For lunch and dinner, Chow, the in-house restaurant, serves impeccable modern Asian cuisine; the emphasis on the interplay of fresh ingredients and stylish presentation. Marinated duck salad with Asian vegetables was deliciously crunchy and came in dainty piles on a plate inspired by a prehistoric narwhal boat or some such. It was followed by juicy, deeply flavoured sirloin steak on a bed of onion and potato noodles, with young peppercorns and a little mound of chopped onion on top. Other dishes include Thai-inspired curries and soup. Desserts are of the soy-milk/coconut/pandanus variety that it takes a born Asian to appreciate.
For lunch, there's a set menu of crunchy starters and noodle-based mains, with a drink.
The décor in the restaurant is minimalist: large white chairs set around small round tables with a feature wall down one side, opposite the long bar. Due to the manmade surfaces and the indirect fluorescent lighting, some liken it to eating in an expensive fridge, one with a penetrating smell of lemongrass, to boot. Best to sit at one of two tables in the street, or ask them to serve your food under the stars at the buzzy rooftop bar.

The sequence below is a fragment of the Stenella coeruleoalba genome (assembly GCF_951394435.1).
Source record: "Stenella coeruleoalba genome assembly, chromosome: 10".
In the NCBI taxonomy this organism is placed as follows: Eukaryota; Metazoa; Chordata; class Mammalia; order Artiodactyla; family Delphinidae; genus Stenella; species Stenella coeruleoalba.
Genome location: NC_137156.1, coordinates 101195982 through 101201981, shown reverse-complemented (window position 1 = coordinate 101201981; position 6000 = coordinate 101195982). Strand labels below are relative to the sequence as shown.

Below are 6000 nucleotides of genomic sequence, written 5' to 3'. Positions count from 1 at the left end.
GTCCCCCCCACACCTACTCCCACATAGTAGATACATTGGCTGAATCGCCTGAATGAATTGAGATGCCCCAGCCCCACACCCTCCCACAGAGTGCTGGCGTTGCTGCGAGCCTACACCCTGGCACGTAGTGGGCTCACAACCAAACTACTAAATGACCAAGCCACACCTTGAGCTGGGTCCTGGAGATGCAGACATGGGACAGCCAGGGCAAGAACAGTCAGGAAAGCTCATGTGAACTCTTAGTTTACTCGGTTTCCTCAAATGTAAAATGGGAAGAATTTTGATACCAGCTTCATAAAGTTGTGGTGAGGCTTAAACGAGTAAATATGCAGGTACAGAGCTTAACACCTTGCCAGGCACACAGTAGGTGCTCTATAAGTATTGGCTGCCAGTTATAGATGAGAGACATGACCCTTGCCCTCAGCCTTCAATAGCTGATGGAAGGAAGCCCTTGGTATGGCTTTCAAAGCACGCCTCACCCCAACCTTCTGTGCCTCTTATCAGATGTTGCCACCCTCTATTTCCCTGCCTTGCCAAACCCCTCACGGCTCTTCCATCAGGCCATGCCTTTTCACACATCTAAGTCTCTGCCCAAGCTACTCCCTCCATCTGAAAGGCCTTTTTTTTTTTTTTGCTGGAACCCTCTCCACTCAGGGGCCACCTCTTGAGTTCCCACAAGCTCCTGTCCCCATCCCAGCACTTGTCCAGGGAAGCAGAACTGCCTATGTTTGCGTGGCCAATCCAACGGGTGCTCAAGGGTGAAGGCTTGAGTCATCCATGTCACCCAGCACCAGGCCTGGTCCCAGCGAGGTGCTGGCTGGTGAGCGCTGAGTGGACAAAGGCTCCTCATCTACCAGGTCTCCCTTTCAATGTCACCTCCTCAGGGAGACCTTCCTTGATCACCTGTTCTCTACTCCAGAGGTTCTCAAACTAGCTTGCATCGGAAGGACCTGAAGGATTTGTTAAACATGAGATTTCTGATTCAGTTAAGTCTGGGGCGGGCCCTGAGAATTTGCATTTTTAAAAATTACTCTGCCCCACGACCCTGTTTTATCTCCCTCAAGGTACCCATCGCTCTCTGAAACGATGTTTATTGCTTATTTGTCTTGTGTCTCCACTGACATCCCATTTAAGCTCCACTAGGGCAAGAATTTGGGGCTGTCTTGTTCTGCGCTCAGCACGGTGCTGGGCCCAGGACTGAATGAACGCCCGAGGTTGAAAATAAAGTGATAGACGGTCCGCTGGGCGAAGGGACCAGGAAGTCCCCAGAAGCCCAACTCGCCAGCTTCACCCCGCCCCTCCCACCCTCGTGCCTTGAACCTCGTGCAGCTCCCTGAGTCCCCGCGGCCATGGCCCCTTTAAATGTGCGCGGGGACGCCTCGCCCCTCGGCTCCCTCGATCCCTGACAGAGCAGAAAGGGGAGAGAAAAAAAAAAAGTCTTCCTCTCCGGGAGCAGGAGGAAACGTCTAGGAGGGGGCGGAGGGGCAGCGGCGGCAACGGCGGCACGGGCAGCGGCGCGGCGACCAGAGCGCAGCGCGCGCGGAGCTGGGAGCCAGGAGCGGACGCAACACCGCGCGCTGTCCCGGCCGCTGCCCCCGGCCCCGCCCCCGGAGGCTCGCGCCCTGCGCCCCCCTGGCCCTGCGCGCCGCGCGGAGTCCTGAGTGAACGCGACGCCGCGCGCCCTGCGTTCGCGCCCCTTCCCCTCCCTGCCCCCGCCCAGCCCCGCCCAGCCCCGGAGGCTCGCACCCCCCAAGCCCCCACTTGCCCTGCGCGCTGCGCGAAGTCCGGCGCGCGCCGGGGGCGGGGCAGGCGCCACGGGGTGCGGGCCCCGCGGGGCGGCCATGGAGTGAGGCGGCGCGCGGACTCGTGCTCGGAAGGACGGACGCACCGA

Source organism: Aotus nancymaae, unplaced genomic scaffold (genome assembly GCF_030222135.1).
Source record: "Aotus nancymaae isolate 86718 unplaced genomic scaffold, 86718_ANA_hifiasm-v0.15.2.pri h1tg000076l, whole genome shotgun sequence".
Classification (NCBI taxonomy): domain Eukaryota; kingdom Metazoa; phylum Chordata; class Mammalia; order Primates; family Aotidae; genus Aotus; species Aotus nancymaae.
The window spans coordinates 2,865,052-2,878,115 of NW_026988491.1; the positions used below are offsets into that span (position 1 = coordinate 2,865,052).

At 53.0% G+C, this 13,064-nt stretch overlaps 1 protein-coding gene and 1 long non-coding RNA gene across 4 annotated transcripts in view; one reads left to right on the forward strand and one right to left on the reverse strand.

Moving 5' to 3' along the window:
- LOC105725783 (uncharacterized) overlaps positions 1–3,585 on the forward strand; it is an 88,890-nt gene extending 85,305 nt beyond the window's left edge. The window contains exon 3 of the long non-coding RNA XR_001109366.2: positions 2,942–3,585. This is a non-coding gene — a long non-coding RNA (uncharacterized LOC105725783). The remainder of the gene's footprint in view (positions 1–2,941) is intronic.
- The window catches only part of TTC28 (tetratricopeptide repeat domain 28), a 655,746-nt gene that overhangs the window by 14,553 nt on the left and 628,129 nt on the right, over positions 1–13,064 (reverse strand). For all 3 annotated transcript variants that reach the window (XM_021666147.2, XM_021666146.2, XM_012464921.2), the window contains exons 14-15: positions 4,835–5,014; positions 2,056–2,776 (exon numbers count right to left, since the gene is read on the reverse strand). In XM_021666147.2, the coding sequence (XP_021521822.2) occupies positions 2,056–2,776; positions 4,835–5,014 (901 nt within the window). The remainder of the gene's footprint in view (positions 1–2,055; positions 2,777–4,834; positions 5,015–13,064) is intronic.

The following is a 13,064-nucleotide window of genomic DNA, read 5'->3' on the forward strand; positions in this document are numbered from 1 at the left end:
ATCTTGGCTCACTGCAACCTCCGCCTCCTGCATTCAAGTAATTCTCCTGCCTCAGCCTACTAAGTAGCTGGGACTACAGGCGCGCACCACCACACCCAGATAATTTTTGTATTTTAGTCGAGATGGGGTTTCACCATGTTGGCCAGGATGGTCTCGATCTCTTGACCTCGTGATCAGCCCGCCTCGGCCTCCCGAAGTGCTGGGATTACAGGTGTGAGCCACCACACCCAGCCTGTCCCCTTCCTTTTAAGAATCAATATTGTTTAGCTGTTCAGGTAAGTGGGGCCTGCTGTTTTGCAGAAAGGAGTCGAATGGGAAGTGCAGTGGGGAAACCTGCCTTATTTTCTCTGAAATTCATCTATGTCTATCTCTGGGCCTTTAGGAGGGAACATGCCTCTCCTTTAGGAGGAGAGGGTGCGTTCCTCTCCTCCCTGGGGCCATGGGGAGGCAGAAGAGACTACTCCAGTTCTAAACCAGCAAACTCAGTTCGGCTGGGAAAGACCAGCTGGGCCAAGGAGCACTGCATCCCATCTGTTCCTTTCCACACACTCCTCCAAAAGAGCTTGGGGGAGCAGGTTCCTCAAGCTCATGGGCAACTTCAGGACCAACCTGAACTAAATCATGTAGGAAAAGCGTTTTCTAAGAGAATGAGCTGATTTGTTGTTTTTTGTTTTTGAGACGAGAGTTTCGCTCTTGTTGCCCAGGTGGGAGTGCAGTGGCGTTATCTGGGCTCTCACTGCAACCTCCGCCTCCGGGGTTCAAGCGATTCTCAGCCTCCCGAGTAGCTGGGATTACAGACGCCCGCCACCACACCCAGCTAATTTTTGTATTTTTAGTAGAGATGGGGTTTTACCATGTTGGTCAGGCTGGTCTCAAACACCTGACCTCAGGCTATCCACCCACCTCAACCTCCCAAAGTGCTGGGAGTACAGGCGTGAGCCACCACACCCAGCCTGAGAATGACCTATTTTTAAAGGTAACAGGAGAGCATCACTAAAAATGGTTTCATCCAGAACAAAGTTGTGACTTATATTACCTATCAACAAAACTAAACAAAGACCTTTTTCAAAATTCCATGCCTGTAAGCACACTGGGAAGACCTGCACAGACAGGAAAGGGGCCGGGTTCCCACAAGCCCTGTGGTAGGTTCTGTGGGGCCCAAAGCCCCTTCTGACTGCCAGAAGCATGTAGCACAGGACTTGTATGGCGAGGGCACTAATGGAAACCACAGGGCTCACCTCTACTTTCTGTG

For alternatives, simply wander along the riverfront and see what takes your fancy, or take a motorbike to Comme à la Maison, at 13 Street 57, for a classic French dinner.
- Coffee / tea making
- Restaurants nearby
- Room service
- Vegetarian menu
- Explore the sights of historic Phnom Penh. The National Museum with its Angkor-era treasures is a short walk away, and the Royal Palace (just) visible from your room. The Central Market with its billion cheap knockoff goods is also not far. A million tuk-tuk and motorcycle drivers are eager to take you to the Killing Fields and the Tuol Sleng prison museum, with their solemn memories of the Khmer Rouge atrocities. The hotel can arrange guided tours